Talking to Jared Calvert it’s hard to remember that he is just 17. This senior at Oak Park River Forest High School has the political smarts and savvy of an experienced political operative. He seems more like 27.
He’s not just a volunteer who knocks on doors. Rather he is an organizer who recruits people to do the mundane work that must be done in a campaign. He knows the strategy and tactics of politics. He has worked behind the closed doors where the press and the public are not allowed.
Calvert, who moved to Oak Park two years ago, has experienced this presidential campaign at a higher level than almost any other local.
Not only is Calvert the president of the OPRF chapter of students for Obama, but this past summer he was a full-time intern at the Chicago national headquarters of Obama’s presidential campaign where he worked along side hundreds of paid staffers and operatives. He has continued that internship this fall on a part-time basis.
Last week, Calvert sat down with the Wednesday Journal to discuss his experiences, but the tight-lipped Obama campaign insisted that he not discuss any aspect of his internship.
Four years ago when Calvert lived in New Jersey, he knocked on doors for John Kerry in the suburbs of Philadelphia at the tender age of 13.
“I’ve always liked politics,” says Calvert. “It’s always been passion of mine. It’s something I believe in.”
He remembers watching the Florida recount in 2000 as a 9-year-old.
In January 2007, he was ready to choose a presidential candidate. He evaluated the Democratic field.
“I looked at both Hillary and Obama,” recalled Calvert. “I did choose Obama and I think it was his message that really got to me. I think that, like a lot of younger people, I think the hope and change message really had an effect. When he talked about politics as unity it really got to me.”
In the summer of 2007 Calvert really got busy. He started making monthly trips to Dubuque, Iowa with volunteers from the Democratic Party of Oak Park to knock on doors for Obama as the Obama campaign was doing grassroots organizing in preparation for the all important first in the nation Iowa precinct caucuses.
He spent his Christmas vacation at his grandparents’ house in Davenport and spent 10 days working day and night in the final, frenzied run up to caucuses. He knocked on doors in the frigid Iowa cold trying to find, persuade or cajole anyone he could into the Obama camp. When he wasn’t going door to door he was working the phones trying drum up support for Obama.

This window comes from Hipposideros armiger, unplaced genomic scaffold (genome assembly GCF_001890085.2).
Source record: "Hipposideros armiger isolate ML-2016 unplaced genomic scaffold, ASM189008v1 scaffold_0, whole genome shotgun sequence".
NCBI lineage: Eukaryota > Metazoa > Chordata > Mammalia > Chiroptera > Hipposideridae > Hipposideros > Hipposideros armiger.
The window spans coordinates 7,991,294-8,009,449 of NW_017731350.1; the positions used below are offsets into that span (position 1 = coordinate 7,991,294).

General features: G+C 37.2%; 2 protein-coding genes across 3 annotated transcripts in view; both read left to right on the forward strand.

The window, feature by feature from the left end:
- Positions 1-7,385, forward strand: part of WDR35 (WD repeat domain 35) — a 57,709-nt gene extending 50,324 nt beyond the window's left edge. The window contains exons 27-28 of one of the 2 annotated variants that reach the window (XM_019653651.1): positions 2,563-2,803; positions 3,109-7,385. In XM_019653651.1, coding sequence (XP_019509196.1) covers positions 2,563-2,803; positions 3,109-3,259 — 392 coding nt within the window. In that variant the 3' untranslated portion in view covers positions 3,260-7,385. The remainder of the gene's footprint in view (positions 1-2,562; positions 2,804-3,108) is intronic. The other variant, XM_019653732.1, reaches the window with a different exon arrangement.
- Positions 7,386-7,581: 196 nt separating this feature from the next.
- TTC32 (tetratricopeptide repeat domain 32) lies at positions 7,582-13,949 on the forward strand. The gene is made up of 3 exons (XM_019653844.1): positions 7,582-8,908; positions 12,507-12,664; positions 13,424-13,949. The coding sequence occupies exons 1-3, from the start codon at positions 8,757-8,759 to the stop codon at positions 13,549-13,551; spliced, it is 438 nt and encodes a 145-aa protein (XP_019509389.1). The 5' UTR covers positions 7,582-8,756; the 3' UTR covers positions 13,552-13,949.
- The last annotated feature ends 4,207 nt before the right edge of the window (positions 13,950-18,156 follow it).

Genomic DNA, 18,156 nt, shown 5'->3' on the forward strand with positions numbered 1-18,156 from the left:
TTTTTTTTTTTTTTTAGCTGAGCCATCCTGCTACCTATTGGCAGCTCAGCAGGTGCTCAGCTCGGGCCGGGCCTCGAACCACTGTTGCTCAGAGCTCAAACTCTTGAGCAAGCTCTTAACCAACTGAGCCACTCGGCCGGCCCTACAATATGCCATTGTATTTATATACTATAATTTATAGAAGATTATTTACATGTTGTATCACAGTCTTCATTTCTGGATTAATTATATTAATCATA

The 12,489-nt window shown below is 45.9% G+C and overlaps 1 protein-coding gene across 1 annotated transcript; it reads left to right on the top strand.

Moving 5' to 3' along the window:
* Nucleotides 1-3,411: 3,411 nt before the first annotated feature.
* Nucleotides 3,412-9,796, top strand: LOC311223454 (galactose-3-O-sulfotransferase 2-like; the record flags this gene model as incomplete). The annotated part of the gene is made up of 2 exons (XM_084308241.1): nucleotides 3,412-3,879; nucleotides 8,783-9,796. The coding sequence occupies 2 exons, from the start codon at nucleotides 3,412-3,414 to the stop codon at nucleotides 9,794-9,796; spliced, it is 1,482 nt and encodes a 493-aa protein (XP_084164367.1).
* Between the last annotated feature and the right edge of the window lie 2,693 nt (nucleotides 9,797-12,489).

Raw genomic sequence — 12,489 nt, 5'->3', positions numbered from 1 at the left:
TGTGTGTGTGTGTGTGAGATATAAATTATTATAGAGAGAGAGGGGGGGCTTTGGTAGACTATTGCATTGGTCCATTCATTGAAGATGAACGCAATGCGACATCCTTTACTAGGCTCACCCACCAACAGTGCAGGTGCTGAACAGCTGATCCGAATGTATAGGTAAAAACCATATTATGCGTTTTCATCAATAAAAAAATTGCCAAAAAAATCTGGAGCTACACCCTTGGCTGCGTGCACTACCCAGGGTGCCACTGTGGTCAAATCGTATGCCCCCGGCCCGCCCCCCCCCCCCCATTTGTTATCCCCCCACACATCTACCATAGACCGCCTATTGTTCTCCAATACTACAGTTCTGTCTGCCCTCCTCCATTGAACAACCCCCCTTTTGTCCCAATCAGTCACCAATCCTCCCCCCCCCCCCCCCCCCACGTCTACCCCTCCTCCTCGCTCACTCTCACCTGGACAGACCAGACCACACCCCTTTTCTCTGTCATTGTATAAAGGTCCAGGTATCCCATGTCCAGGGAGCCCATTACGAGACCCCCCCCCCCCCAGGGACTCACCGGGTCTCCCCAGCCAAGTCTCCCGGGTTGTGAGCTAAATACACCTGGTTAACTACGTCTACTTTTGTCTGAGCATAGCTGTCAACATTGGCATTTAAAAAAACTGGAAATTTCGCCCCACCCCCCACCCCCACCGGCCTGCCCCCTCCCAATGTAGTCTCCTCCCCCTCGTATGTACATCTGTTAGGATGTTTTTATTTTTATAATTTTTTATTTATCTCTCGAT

He even worked on his grandmother, a longtime Republican, and persuaded her to caucus for Obama. He attended and watched a precinct caucus in person on Jan. 3 and experienced the elation of seeing his hard work pay off as Obama won that Davenport precinct caucus.
Even more fired up he came back in Oak Park and helped organize the students for Obama chapter at OPRF while also doing volunteer work at the Obama volunteer headquarters and with the Democratic Party of Oak Park.
He jumped at the chance to be an intern which has given him a rare behind the scenes look at how a presidential campaign really operates.
This fall he has continued to spend about 20 hours a week doing work at the national headquarters while also organizing for his students for Obama chapter and-oh, yeah-trying to keep up with his schoolwork.
Calvert knows that his efforts have made a difference. He can point to that Davenport caucus and know that he played a big part in Obama’s victory there.
Staying on message he echoes Obama’s slogan that the campaign is as much about the people working on it as it is about Obama.
“You have to be the change you want to see and if you want to see change you have to get involved and you have to work for it yourself,” says Calvert.
He knows that face to face canvassing, a central feature of the Obama strategy, and of many campaigns, pays off.
“I think volunteering really does have an effect,” says Calvert. “Our way of getting to voters is so about personal contact between two people and I think the volunteer efforts are extremely important within our strategy.”
As for his future he definitely wants to be involved in politics, but he is not sure whether he wants to be the candidate out front or the operative calling the shots from behind the scenes.
“I don’t know,” said Calvert. “I think that’s for the future to decide, but I think it’ll be something in politics.”